Unveiling the Truth: The Economics of Electric Vehicles

In a recent analysis titled “New Vehicle Efficiency Standard: Race to the Bottom?” by Commonwealth Bank economist John Oh, doubts have been raised regarding the Federal Government’s claims that electric vehicles (EVs) will outshine conventional petrol vehicles in terms of affordability.

Comparing the MG ZS electric model with its petrol counterpart, Oh revealed that, presently, owning the EV could cost between 5 to 58 percent more over a five-year period than its petrol counterpart. Despite potential savings in fuel and maintenance expenses for EV owners, the weaker resale value of EVs ultimately leads to higher ownership costs.

However, a game-changing shift could occur if MG discounts its EVs using carbon credits earned under the government’s proposed efficiency standard. Under this scheme, EV manufacturers earn credits that can be sold to offset emissions from less efficient vehicles, such as utes.

Oh estimated that MG could pocket up to $6500 per car in credits, potentially translating into a 2 percent reduction in ownership costs compared to petrol cars, provided the credits are passed on to customers. This move could tip the scales in favour of EVs being more economical to own and drive, particularly if manufacturers pass on their credit earnings through discounts.

Nonetheless, uncertainties loom over whether EV brands will indeed pass on their credit earnings as discounts. Manufacturers like MG, with a range of petrol vehicles in their portfolio, might opt to utilise these earnings to balance out emissions from their less efficient models.

Moreover, the advent of cheaper new EVs presents challenges for the resale value of used EVs, potentially intensifying competition with new models, which are becoming more affordable.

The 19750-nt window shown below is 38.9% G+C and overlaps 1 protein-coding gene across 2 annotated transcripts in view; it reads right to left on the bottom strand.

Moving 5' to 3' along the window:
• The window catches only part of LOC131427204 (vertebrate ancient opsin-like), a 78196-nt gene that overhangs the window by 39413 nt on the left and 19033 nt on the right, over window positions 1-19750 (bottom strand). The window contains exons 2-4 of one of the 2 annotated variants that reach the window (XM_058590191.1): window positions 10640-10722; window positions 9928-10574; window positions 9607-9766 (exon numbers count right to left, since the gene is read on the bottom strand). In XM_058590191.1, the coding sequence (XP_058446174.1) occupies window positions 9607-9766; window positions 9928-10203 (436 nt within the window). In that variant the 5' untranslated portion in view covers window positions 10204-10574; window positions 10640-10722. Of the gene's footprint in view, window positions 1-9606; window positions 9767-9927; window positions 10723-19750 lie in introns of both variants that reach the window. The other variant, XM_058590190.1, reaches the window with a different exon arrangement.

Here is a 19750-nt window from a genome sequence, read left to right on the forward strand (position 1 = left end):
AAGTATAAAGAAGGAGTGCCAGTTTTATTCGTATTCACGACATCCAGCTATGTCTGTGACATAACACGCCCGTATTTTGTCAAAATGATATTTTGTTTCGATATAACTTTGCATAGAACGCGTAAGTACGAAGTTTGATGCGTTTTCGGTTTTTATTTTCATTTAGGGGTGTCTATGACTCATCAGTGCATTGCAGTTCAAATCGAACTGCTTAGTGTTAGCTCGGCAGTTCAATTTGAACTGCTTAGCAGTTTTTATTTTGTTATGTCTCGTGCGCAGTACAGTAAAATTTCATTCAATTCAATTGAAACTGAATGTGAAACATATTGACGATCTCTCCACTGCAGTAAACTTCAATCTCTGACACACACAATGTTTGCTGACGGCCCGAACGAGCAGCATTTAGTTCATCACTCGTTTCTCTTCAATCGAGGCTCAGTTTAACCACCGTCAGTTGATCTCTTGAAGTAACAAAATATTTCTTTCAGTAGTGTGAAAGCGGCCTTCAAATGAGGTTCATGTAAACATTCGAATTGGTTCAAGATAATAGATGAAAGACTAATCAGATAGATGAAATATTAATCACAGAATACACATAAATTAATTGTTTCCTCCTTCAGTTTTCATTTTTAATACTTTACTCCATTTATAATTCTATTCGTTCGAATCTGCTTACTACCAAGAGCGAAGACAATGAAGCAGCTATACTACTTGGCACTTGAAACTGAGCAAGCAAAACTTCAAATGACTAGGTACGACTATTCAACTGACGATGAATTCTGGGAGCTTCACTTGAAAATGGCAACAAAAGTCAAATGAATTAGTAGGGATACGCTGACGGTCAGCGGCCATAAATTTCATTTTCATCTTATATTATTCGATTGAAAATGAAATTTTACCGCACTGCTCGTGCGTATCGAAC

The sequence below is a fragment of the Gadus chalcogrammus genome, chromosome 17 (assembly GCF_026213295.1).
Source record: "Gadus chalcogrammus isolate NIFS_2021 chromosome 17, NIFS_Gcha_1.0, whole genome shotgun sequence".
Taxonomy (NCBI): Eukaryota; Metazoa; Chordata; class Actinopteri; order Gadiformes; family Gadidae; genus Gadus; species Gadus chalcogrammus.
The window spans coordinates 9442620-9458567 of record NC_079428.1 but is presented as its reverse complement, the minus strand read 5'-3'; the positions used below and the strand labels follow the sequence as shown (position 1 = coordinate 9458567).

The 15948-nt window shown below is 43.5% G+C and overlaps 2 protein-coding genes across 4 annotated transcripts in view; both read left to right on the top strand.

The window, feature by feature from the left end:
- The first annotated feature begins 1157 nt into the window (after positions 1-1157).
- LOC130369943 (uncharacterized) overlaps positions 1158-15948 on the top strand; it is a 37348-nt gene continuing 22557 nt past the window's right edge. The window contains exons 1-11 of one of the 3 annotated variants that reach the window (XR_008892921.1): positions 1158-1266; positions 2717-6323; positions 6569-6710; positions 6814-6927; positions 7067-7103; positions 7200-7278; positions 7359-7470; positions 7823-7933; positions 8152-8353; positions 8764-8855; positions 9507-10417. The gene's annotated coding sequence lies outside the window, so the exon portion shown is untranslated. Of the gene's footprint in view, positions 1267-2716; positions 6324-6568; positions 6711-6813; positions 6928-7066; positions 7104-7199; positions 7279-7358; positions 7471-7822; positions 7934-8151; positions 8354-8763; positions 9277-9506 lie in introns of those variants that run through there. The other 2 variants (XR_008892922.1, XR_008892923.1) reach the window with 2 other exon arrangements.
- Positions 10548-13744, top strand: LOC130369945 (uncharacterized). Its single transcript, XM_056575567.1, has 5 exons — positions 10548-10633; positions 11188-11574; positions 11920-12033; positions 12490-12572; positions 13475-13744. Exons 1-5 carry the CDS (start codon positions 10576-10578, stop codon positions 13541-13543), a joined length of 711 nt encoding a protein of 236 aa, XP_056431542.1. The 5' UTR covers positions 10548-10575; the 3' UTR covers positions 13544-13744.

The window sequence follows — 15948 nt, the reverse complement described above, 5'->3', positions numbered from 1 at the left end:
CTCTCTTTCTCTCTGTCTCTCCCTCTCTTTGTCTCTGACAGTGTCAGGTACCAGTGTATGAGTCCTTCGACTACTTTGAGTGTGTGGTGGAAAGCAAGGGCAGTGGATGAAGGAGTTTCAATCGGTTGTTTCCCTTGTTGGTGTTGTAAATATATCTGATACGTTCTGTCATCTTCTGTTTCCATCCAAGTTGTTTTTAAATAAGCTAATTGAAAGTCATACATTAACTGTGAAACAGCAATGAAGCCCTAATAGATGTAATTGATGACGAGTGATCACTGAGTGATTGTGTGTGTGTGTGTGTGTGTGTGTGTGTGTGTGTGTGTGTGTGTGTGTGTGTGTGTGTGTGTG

The outlook isn’t optimistic for buyers of petrol and diesel vehicles, especially for those eyeing thirsty utes and SUVs. Car makers failing to meet the stringent new standards will likely transfer penalties to consumers. Oh estimates that about three-quarters of the top 20 car brands may fall short of the 2025 NVES standard.

For instance, Isuzu, primarily selling utes and 4WD wagons, might face penalties or have to purchase credits worth a substantial percentage of their vehicle prices by 2029 if emissions standards aren’t met.

However, vehicle manufacturers can navigate these challenges by adjusting volume, pricing, or even exiting the market if necessary.

The ute market poses a significant immediate obstacle to the success of the government’s plan due to low EV uptake, premium prices for low-emission vehicles, and untested consumer demand for EVs.

Despite offering lower operating costs and being more environmentally friendly, EVs face hurdles such as rapid depreciation and higher insurance costs, as highlighted in the analysis. Nonetheless, it’s worth noting that certain EV models, like Tesla’s popular Model Y and Model 3, have demonstrated stronger resale values compared to the models analysed in the Commonwealth Bank’s study.

In conclusion, while the road ahead for EVs may seem challenging, with careful policy implementation and market adjustments, the vision of affordable, sustainable transportation could become a reality sooner than anticipated.

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